“It is your husband’s wish that we closely monitor his progress in order to develop procedures for the next patient with such a problem.”
It was just like Father, thinking of himself and his life as nothing but a tool to help others. What had it gotten him? The very machines he’d designed to save the lives of others now offered him death. Miho couldn’t bring herself to touch his atrophied hands. They had once lifted her high onto his big shoulders and bounced her around their home. Those shoulders now stabbed up to form brittle tents in his hospital gown.
They spent the evening there. Miho watched feeds with the volume low and closed her eyes as if resting so her mother wouldn’t see the video strips light up beneath her lids. She used a hack common to schoolchildren and young office workers which turned off the video every time she opened her eyes.
She navigated the feeds through a simple yes/no decision tree with a billion branches, choosing paths by simple brainwave control: a concentrated happy thought for “Yes,” a sad one for “No.” Miho and millions like her performed complex maneuvers with hundreds of lightning-speed decisions that made most adults quake. One respected Indian psychologist worried that the technology created a hyperspeed bipolar generation.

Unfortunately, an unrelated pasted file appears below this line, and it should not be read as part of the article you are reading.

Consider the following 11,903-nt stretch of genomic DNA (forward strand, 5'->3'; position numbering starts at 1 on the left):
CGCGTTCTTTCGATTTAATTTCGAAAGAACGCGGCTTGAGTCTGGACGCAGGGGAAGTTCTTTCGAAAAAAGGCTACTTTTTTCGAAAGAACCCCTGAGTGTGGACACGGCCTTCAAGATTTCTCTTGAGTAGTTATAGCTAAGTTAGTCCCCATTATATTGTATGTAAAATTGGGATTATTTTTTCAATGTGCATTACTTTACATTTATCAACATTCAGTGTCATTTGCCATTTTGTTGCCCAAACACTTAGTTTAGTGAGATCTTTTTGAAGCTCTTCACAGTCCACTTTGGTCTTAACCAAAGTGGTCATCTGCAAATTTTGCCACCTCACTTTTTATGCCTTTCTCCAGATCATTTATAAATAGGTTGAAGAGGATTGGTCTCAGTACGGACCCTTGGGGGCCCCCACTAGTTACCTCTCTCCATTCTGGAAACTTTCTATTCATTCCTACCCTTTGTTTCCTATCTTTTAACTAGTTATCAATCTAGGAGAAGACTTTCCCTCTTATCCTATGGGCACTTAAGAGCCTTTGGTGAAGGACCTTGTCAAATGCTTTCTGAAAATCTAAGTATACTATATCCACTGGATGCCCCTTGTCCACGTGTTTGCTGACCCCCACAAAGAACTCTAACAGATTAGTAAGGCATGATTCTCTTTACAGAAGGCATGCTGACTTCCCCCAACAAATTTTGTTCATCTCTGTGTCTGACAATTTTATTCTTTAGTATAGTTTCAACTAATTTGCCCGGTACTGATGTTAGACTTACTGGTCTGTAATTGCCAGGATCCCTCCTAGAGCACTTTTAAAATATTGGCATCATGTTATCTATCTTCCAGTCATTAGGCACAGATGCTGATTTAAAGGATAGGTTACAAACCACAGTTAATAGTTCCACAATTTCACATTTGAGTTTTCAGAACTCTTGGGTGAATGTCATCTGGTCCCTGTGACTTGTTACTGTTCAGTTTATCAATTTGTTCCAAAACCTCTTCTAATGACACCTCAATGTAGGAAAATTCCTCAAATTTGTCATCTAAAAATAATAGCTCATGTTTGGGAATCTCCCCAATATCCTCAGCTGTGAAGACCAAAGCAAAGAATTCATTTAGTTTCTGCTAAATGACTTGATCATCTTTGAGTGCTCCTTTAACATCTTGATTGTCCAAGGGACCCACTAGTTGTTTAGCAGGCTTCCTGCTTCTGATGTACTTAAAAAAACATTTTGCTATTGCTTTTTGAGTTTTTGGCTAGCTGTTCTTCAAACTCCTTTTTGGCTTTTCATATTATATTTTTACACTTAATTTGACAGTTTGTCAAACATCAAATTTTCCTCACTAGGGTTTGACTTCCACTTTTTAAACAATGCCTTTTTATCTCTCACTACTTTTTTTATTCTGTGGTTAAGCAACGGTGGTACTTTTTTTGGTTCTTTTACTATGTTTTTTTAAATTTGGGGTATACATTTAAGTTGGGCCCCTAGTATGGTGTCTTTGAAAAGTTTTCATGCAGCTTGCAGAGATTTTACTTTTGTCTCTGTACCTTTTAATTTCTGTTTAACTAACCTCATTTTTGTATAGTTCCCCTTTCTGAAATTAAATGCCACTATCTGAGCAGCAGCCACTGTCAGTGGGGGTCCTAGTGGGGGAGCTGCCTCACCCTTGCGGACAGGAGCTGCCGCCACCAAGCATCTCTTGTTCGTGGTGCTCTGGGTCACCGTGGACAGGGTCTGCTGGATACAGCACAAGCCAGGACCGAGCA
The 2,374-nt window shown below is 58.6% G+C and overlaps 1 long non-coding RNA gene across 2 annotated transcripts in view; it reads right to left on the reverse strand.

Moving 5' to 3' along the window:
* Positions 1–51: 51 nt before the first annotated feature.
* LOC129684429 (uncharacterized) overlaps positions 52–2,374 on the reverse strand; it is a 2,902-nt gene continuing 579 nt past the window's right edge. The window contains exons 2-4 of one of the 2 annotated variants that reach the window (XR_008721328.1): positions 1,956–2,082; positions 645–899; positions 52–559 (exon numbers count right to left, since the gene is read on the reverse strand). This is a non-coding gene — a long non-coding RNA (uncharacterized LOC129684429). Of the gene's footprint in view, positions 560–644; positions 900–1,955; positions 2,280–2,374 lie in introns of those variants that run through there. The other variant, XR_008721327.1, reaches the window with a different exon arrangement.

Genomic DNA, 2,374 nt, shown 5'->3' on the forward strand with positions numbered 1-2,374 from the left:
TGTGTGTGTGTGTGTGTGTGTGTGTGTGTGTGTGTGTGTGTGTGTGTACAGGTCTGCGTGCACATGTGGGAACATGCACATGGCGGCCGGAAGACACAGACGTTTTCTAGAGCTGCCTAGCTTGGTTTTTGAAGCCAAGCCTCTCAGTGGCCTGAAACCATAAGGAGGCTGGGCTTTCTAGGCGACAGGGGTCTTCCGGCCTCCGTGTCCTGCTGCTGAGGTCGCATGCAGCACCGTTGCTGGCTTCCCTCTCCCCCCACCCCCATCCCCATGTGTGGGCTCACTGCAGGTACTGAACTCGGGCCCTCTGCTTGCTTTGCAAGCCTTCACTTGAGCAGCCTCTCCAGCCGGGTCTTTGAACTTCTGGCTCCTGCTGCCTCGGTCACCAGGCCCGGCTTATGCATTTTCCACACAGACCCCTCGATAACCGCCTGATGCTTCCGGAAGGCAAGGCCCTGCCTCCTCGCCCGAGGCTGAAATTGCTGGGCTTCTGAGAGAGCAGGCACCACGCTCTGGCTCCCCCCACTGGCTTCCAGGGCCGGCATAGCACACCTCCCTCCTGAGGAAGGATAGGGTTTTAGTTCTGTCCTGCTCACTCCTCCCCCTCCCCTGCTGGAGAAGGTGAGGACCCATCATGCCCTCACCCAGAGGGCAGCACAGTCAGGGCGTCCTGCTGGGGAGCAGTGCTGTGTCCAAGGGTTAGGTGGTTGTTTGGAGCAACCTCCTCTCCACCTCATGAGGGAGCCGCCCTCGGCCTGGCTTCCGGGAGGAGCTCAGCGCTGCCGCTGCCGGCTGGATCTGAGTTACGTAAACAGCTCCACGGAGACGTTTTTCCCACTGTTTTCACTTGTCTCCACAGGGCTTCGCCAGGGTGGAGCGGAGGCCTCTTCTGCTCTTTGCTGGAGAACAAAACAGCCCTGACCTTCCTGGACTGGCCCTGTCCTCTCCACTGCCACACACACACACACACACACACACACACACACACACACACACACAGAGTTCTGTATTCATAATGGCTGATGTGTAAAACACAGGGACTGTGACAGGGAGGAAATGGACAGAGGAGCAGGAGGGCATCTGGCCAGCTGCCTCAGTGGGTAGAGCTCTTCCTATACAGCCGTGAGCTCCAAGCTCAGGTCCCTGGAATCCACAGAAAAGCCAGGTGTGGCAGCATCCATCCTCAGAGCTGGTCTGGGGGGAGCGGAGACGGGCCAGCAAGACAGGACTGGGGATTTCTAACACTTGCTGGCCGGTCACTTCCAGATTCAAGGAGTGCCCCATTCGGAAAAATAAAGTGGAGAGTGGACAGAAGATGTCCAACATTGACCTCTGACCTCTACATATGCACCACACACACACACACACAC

First she caught up on her messages. Tomi would be back from America next week with her maddening friend, Leslie, and would meet her at the high road party. Leslie looked forward to tasting Miho’s latest culinary masterpiece. Ugh. No message from Ichiro. She never expected one, but always checked. Next Miho tried a couple of hospital shows to reinforce the contrast with her surroundings, but couldn’t bear to watch for long. She settled on selling her collection of synthetic flowers piece by piece as she had done for spending money for the last month, periodically glancing up at Aimi’s perfect face in the upper right corner of the marketplace. Why did she keep that posted there?